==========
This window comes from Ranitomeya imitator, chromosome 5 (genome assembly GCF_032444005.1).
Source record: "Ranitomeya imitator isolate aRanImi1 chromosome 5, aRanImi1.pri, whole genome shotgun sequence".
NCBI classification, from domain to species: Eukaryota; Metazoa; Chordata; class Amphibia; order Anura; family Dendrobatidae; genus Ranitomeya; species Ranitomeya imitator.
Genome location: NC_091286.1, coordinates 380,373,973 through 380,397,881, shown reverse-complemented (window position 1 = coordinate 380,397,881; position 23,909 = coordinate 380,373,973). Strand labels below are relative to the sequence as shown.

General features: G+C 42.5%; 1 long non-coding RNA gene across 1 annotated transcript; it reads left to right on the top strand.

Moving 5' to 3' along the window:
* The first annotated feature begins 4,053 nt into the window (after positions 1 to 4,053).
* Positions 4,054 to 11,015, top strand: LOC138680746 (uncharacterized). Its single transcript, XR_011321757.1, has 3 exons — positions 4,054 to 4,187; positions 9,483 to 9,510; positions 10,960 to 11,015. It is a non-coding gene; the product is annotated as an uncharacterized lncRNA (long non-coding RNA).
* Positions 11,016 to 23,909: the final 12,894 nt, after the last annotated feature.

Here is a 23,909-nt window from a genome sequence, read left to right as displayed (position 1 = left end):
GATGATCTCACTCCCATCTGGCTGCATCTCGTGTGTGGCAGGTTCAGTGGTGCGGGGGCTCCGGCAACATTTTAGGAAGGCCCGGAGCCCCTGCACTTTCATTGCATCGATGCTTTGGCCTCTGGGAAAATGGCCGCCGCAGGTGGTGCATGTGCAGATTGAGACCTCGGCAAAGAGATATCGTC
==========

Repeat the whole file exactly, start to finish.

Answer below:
This window comes from Ranitomeya imitator, chromosome 5 (genome assembly GCF_032444005.1).
Source record: "Ranitomeya imitator isolate aRanImi1 chromosome 5, aRanImi1.pri, whole genome shotgun sequence".
NCBI classification, from domain to species: Eukaryota; Metazoa; Chordata; class Amphibia; order Anura; family Dendrobatidae; genus Ranitomeya; species Ranitomeya imitator.
Genome location: NC_091286.1, coordinates 380,373,973 through 380,397,881, shown reverse-complemented (window position 1 = coordinate 380,397,881; position 23,909 = coordinate 380,373,973). Strand labels below are relative to the sequence as shown.

General features: G+C 42.5%; 1 long non-coding RNA gene across 1 annotated transcript; it reads left to right on the top strand.

Moving 5' to 3' along the window:
* The first annotated feature begins 4,053 nt into the window (after positions 1 to 4,053).
* Positions 4,054 to 11,015, top strand: LOC138680746 (uncharacterized). Its single transcript, XR_011321757.1, has 3 exons — positions 4,054 to 4,187; positions 9,483 to 9,510; positions 10,960 to 11,015. It is a non-coding gene; the product is annotated as an uncharacterized lncRNA (long non-coding RNA).
* Positions 11,016 to 23,909: the final 12,894 nt, after the last annotated feature.

Here is a 23,909-nt window from a genome sequence, read left to right as displayed (position 1 = left end):
GATGATCTCACTCCCATCTGGCTGCATCTCGTGTGTGGCAGGTTCAGTGGTGCGGGGGCTCCGGCAACATTTTAGGAAGGCCCGGAGCCCCTGCACTTTCATTGCATCGATGCTTTGGCCTCTGGGAAAATGGCCGCCGCAGGTGGTGCATGTGCAGATTGAGACCTCGGCAAAGAGATATCGTC